Devices & Diagnostics

Your turn, guys: Trak Fertility wants to help men keep tabs on their swimmers

Infertility is a “woman’s thing,” right? Not so fast. It’s estimated that in a third of infertility cases, at least part of the issue is on the man’s side. So, just as there are fertility calendars, apps and tests for women to use to increase their chances of getting pregnant, a startup called Sandstone Diagnostics […]

Infertility is a “woman’s thing,” right? Not so fast. It’s estimated that in a third of infertility cases, at least part of the issue is on the man’s side.

So, just as there are fertility calendars, apps and tests for women to use to increase their chances of getting pregnant, a startup called Sandstone Diagnostics is developing a tool it hopes will empower men to take control of their fertility, too.

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The company’s Trak Fertility system includes an engine, a disposable test plate and seal, a sample collection cup and a dropper.  A semen sample is collected in the cup, swirled around, put in the test plate with the dropper and sealed. Then it’s loaded into the centrifuge, which spins the sample for several minutes. Sperm cells collect at the end of the test plate, which is calibrated like a thermometer to deliver a sperm cell count reading. The device also tests the motility of the sperm, said Sara Naab, one of the company’s three staffers.

The idea, she said, is that men would use the test not so much as a diagnostic tool to determine whether they have fertility problems but as a tracking tool to guide whether they need to see a fertility expert of make changes to their lifestyle. A number of factors are thought to contribute to low sperm counts or low motility, from hormone imbalances to injuries to lifestyle factors like alcohol, tobacco and drug use, stress, weight and medications.

“Like women, men have kind of a sliding scale of fertility, but the problem is that men don’t have any feedback about their reproductive health,” explained Sara Naab, the third member of the Sandstone team. “Women have a cycle. If we miss a month, we recognize that something is going on. Men don’t have that same feedback.”

Eventually, Trak Fertility will come with a web portal or app to track test results over time, but Naab said she wasn’t sure whether that would be developed in-house or through a partnership with an existing product.

For now, Naab and co-founders Greg Sommer and Ulrich Schaff are focused on getting the device and disposables manufactured and perfected. They’ve been working with a handful of fertility clinics in the Bay Area testing the accuracy and repeatability of the system with good results, she said. After another round of preclinical trials early next year, they’ll launch a user study and eventually submit for 510(k) clearance by the end of the summer. They’ve raised what Naab called a “fairly modest seed round” to and will soon begin raising a Series A.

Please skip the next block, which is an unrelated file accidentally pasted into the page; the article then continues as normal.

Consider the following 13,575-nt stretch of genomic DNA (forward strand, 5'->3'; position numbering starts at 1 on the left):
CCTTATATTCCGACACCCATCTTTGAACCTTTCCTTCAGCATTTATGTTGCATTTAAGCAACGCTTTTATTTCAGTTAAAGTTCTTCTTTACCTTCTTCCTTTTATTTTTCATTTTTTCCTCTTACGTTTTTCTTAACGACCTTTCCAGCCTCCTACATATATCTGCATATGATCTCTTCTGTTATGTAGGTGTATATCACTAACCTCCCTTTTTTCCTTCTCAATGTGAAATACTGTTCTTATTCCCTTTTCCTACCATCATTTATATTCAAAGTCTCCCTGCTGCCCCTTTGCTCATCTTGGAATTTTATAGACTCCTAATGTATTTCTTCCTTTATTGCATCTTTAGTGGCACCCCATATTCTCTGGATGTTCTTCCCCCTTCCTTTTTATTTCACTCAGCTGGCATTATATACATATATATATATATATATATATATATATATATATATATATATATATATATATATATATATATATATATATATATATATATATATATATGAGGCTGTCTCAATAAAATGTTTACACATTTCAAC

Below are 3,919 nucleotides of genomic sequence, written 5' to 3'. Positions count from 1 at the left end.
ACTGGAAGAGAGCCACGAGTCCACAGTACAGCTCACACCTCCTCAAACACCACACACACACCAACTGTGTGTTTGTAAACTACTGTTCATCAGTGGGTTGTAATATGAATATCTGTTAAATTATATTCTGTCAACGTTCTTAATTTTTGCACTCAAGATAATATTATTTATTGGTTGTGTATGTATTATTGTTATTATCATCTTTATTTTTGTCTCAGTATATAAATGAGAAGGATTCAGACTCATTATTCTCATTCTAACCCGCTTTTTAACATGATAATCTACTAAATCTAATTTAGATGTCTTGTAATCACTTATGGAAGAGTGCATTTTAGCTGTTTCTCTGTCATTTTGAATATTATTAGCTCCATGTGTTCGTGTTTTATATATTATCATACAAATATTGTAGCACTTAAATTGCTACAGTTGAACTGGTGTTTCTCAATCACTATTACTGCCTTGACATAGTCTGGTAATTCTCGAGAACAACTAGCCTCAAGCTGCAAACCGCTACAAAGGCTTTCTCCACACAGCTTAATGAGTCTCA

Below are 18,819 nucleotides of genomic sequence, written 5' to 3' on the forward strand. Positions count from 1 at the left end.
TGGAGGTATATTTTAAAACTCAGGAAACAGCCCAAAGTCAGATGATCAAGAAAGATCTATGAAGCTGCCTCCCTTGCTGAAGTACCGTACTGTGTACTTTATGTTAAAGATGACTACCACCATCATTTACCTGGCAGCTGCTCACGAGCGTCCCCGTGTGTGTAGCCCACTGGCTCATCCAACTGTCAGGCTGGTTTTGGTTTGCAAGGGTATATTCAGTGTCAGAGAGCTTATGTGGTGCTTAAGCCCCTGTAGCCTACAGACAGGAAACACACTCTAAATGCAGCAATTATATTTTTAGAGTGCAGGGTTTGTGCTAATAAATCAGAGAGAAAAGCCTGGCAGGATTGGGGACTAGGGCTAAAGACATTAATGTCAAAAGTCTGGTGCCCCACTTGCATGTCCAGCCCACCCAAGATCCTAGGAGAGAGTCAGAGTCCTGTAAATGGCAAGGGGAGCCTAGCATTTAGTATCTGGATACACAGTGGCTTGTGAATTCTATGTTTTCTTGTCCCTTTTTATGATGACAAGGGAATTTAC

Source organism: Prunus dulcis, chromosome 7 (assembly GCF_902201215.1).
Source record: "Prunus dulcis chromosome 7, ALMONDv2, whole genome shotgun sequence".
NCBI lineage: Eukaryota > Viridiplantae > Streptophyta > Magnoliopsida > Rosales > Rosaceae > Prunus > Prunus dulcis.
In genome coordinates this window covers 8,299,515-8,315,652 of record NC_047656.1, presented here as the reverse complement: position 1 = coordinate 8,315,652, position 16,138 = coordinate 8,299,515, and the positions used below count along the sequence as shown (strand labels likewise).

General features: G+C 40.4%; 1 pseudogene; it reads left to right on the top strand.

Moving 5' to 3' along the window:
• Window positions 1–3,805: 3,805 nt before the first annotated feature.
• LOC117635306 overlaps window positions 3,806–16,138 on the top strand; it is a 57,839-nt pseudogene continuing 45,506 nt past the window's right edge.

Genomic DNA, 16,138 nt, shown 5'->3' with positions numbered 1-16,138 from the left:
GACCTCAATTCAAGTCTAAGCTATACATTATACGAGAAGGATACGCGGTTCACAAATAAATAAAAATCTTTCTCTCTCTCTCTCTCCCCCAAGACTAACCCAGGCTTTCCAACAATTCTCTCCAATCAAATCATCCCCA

Meanwhile, they’re also pushing an education initiative. Through a website craftily named dontcookyourballs.com, they’re hoping to inspire men to learn about male infertility and what to do when they have it by presenting science-based information in a light-hearted fashion.

That education and research component is also part of the company’s long-term plans, Naab said. Because not much solid evidence exists about what helps and hurts male fertility and why and when it does so, a big data research and analysis component is part of the plan. She also said the company would like to continue building on to the device to make a complete solution for fertility clinics and homes that can do more detailed sperm analysis as well as hormone testing.

The device was developed while Sommer and Schaff were research scientists at Sandia National Laboratories. They were working on point-of-care blood tests to detect radiation exposure and biotoxins and found that they had built something portable that was great at dealing with complex samples, cell counts and assays and could have many other applications. They licensed the technology and formed the company last year.

Naab envisions a few key target markets for the device, including couples who are family planning, have been struggling to conceive, or who don’t want to go to a fertility clinic either because it’s expensive or they’re just private people. There are a few options for at-home testing, like SpermCheck fertility test, but most of those are designed to give men an indication whether their sperm count is “normal,” rather than what the count actually is, Naab said.